DATE AND SOURCES
Much Ado About Nothing marks Shakespeare’s greatest achievement in comedy together with As You like It and The Twelfth Night. The date of its first performance was 1598 and it was probably printed two years later. A story by the Italian author Bandello is the source of the plot, read by Shakespeare in the French version by Belleforest in his Histoires Tragiques.
ACT ONE. Don Pedro, Prince of Arragon, visits Leonato, Governor of Messina, together with Benedick and Claudio, two young noblemen who have been serving with him in the wars. Between Benedick and Beatrice, Leonato’s niece, there has been a merry war and during this meeting they renew their antagonism. Meanwhile, Claudio is attracted once again to Leonato’s daughter, Hero. Don Pedro offers to woo the lady on Claudio’s behalf.
ACT TWO. Leonato arranges a masquerade in honour of his visitors. During the party Hero is promised to Claudio by her father. Benedick and Beatrice’s friends, thinking that they are well matched, decide to arouse their mutual affections. Benedick is made to overhear that Beatrice loves him.
ACT FOUR. Claudio believes Hero faithless and repudiates her during the ceremony. She faints and, on the advice of a friar, she is said to be dead. Beatrice cannot believe her cousin guilty and demands Benedick to show his devotion by killing his friend Claudio.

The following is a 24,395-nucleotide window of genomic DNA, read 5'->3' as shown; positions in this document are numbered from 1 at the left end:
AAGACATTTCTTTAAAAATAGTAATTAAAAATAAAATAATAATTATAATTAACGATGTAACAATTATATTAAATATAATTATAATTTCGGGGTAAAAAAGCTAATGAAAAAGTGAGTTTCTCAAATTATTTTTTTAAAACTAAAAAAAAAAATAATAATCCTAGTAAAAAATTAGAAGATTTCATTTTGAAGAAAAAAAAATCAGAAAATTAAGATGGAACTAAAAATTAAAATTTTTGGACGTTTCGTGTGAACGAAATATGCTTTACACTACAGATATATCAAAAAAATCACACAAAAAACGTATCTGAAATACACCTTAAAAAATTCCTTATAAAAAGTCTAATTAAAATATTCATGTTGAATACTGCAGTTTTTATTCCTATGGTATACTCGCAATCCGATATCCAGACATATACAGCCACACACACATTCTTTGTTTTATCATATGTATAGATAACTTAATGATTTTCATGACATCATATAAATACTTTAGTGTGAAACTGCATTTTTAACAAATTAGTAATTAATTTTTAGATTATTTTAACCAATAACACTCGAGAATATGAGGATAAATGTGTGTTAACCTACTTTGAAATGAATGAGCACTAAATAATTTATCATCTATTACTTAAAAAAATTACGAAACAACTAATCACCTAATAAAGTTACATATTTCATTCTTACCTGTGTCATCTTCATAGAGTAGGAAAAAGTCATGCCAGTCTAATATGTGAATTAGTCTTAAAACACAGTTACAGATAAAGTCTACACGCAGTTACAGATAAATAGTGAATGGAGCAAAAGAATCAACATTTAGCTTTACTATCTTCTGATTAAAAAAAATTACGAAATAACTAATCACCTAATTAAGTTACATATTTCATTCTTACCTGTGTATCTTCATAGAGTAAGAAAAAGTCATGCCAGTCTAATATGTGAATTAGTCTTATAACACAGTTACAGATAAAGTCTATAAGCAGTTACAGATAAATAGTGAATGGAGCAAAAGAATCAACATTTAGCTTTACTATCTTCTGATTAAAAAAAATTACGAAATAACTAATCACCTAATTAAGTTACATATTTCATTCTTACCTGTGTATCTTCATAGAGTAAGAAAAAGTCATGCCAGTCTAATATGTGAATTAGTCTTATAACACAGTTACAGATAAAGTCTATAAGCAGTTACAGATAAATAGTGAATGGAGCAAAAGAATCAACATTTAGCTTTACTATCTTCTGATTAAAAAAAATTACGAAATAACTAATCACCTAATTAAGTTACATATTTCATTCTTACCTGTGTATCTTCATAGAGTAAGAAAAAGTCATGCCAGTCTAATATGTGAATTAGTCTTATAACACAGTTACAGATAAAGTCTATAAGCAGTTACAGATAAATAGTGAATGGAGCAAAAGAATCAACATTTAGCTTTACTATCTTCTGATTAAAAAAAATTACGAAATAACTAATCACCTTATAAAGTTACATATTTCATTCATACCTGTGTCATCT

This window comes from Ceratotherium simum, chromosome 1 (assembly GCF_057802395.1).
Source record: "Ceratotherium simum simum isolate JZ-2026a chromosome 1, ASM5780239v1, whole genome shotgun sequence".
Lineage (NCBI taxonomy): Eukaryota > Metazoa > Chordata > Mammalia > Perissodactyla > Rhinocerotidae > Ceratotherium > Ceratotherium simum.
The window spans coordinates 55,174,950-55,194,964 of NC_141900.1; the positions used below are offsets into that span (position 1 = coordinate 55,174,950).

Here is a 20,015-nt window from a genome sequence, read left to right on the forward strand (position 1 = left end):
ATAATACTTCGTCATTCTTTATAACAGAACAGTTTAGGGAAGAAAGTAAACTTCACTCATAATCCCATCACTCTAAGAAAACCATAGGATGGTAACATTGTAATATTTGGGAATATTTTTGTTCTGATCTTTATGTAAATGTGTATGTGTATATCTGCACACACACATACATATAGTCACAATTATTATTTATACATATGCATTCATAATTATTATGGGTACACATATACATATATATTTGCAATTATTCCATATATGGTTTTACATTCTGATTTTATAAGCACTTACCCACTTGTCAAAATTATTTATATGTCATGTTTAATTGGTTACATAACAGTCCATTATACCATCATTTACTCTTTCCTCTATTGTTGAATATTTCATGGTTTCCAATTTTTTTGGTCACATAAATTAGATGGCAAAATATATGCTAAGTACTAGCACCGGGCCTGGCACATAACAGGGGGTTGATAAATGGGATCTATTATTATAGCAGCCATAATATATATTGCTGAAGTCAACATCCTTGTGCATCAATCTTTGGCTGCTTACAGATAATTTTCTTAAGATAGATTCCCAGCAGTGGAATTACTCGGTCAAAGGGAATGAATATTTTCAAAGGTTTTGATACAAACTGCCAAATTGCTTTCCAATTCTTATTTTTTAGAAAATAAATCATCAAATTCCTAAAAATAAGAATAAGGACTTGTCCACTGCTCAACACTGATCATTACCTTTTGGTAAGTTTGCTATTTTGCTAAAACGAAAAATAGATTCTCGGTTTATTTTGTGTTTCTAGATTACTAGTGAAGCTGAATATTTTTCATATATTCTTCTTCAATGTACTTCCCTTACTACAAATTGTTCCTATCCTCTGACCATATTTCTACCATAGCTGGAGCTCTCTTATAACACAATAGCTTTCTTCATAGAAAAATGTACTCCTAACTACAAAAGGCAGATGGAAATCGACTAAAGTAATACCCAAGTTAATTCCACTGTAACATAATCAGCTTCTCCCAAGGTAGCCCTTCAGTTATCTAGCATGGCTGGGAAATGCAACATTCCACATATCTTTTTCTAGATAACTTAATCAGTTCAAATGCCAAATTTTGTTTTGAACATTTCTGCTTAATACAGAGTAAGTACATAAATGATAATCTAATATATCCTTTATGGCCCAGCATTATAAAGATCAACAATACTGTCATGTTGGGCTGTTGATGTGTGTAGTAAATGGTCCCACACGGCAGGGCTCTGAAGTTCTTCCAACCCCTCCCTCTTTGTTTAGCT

ACT FIVE. Leonato wants to fight Claudio to avenge his daughter’s honour but Benedick challenges Claudio. The testimony of the watchmen finally reveals the plot of Don John and Hero’s innocence. Leonato forgives Claudio on the condition that he marries a niece who is said to be very much like Hero, but whose face he is not allowed to see until the ceremony is over. Claudio consents to this. The lady finally proves to be Hero herself. Also Beatrice and Benedick end their arguments whit a kiss.
THE POWER OF REPORTED WORD
The central part of the action revolves around on two main plots: the Hero-Claudio plot, which is a conventional story belonging to the tragic-comedy type, and the Beatrice-Benedick plot, belonging to the comedy of wit. In this way we are offered different views of the same reality, views which we might call respectively romantic and realistic, in whose clash and interrelation lies a great part of the substance of the play.
Shakespeare explores the nature and the limitations of love, as well as of the accepted code of honour, in a brilliant and dynamic society. In the foreground their intense life, their games and jokes, easy enthusiasms and excesses.
LINGUAGE AND IMAGERY
Beatrice and Benedick stand at a distance from their own words; language is a sort of mask behind which they protect their inner feeling and privacy. They talk a witty, articulate prose, whereas the Hero-Claudio plot is mainly written in verse.
Images of clothes dominate the play and the most frequent figure of speech is antithesis. Clothes symbolize the difference between appearance and reality, and hypocrisy. There is also a setting of active outdoor work and sport characterized by the lively images of dancing, music, song, riding, galloping, hunting all of which contribute to the sparkling, unsentimental atmosphere of the play.